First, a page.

Reading yet another glowing review of Robert Schlesinger’s new book about presidential speechwriters —White House Ghosts— in today’s Washington Post reminded me that I meant to post a link to an earlier review (in the Washington Times) written by a member of RN’s writing shop.
As John Coyne recalls:

Richard Nixon had what may have been the strongest and most diverse of the White speechwriting staffs since such staffs came into existence — Ray Price, the writer Nixon went to for the big, personal speech; Pat Buchanan, conservatism’s finest polemicist; William Safire, who balanced Mr. Buchanan ideologically, William Gavin, responsible for the striking train-whistle imagery of the first inaugural; Noel Koch and Lee Huebner, and David Gergen, who succeeded Ray Price as head of the writing operation. There was Ken Khachigian, now a respected GOP consultant; Vera Hirschberg, the first female member of the White House writing staff; Ben Stein, writer, lawyer, economist and actor; and Aram Bakshian, the best and fastest big-picture speechwriter in Washington, who went on to serve both Gerald Ford and Ronald Reagan with distinction.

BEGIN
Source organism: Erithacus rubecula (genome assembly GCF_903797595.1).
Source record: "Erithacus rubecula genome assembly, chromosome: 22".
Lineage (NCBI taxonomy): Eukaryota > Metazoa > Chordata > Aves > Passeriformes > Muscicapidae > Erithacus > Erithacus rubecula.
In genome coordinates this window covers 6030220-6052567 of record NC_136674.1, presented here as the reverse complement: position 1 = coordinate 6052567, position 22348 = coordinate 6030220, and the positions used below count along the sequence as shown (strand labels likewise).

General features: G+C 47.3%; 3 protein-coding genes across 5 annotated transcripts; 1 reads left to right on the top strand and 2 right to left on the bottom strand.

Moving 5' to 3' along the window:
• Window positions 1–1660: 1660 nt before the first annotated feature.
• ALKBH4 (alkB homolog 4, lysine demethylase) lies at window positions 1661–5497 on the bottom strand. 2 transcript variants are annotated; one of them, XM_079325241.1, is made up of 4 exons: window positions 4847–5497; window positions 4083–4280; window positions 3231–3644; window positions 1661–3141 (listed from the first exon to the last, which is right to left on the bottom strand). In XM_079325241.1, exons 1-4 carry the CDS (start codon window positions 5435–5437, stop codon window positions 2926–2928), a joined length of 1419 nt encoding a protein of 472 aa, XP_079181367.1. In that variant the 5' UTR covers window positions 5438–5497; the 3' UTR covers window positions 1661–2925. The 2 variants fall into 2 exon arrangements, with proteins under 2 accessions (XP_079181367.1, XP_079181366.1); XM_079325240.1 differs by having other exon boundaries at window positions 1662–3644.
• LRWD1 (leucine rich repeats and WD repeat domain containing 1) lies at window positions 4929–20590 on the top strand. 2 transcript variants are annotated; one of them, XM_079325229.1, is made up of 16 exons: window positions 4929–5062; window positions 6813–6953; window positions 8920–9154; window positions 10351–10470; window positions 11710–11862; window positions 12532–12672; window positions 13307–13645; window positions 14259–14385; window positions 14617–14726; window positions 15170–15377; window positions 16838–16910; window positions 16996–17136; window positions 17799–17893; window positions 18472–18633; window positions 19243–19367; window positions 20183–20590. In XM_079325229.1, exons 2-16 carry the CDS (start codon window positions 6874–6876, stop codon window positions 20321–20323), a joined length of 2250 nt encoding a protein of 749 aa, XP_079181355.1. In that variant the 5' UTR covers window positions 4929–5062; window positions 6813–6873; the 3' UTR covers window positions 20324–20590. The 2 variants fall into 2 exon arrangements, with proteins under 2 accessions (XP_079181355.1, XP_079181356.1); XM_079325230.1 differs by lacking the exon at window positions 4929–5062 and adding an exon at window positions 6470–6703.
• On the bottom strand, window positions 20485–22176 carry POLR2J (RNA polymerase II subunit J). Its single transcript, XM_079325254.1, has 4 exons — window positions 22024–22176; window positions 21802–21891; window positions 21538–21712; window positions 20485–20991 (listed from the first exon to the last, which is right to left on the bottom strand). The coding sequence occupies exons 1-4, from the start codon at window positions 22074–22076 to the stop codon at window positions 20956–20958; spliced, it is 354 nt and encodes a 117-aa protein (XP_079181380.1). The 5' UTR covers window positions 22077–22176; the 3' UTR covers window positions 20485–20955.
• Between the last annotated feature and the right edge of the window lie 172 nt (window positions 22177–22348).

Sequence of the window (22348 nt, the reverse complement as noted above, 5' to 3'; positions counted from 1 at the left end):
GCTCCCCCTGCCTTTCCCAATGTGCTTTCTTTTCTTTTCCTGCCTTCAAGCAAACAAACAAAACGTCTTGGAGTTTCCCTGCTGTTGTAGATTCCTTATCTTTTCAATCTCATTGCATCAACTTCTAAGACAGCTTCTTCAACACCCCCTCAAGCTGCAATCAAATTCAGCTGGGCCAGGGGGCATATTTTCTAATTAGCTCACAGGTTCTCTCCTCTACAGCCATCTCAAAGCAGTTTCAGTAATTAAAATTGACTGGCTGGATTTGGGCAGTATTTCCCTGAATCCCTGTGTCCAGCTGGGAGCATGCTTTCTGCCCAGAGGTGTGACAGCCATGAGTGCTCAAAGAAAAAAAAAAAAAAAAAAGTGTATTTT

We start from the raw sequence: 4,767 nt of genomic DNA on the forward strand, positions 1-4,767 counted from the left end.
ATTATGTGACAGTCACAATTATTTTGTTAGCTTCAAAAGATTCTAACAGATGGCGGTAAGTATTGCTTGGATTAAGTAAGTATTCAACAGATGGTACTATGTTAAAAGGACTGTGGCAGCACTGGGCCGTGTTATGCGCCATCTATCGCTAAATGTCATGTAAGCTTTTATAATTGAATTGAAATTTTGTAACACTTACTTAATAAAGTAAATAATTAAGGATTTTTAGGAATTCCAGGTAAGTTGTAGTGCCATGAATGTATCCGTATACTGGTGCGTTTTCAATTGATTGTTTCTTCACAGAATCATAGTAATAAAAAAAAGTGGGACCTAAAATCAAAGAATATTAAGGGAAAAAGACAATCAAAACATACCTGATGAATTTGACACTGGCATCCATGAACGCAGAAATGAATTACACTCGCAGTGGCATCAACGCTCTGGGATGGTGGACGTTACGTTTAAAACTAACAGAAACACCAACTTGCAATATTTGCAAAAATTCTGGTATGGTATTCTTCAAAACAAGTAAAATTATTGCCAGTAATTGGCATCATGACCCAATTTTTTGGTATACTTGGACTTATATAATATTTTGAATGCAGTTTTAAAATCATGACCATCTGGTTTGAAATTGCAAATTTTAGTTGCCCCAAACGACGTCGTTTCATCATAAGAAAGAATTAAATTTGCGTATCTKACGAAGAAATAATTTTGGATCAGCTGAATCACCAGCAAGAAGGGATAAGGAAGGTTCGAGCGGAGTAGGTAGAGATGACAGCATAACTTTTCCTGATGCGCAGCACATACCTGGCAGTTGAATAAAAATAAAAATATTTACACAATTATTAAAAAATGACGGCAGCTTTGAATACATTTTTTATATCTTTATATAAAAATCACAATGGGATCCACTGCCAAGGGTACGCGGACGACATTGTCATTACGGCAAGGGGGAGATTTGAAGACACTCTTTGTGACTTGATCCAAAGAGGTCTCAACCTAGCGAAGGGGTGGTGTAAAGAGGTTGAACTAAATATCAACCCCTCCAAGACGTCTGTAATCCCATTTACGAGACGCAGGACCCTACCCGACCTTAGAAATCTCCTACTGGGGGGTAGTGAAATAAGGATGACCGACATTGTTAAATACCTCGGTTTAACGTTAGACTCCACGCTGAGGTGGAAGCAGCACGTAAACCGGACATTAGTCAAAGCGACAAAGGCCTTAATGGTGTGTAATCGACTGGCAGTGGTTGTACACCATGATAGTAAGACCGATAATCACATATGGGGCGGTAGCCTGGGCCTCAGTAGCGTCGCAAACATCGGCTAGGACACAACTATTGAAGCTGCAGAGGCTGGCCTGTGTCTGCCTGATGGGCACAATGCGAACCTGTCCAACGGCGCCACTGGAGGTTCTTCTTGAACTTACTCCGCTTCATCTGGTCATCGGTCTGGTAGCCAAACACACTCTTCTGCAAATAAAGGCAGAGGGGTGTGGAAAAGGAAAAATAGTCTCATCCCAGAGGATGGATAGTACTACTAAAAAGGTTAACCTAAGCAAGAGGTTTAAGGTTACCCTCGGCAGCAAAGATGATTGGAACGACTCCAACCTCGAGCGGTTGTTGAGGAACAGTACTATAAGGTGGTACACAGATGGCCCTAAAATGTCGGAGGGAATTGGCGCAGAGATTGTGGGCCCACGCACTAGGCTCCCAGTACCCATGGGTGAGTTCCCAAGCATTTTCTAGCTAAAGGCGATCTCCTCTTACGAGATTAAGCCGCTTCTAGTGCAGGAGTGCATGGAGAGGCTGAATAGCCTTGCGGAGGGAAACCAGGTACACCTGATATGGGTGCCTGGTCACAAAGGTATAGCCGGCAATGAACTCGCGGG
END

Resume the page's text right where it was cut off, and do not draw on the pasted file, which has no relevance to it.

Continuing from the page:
Nixon, Mr. Safire tells Mr. Schlesinger, “was a pleasure to work with as a writer. He was a real collaborator when it came to a speech and made you feel like a collaborator. So the speechwriters for Nixon were generally happy men. And, I should say, none of us went to jail.”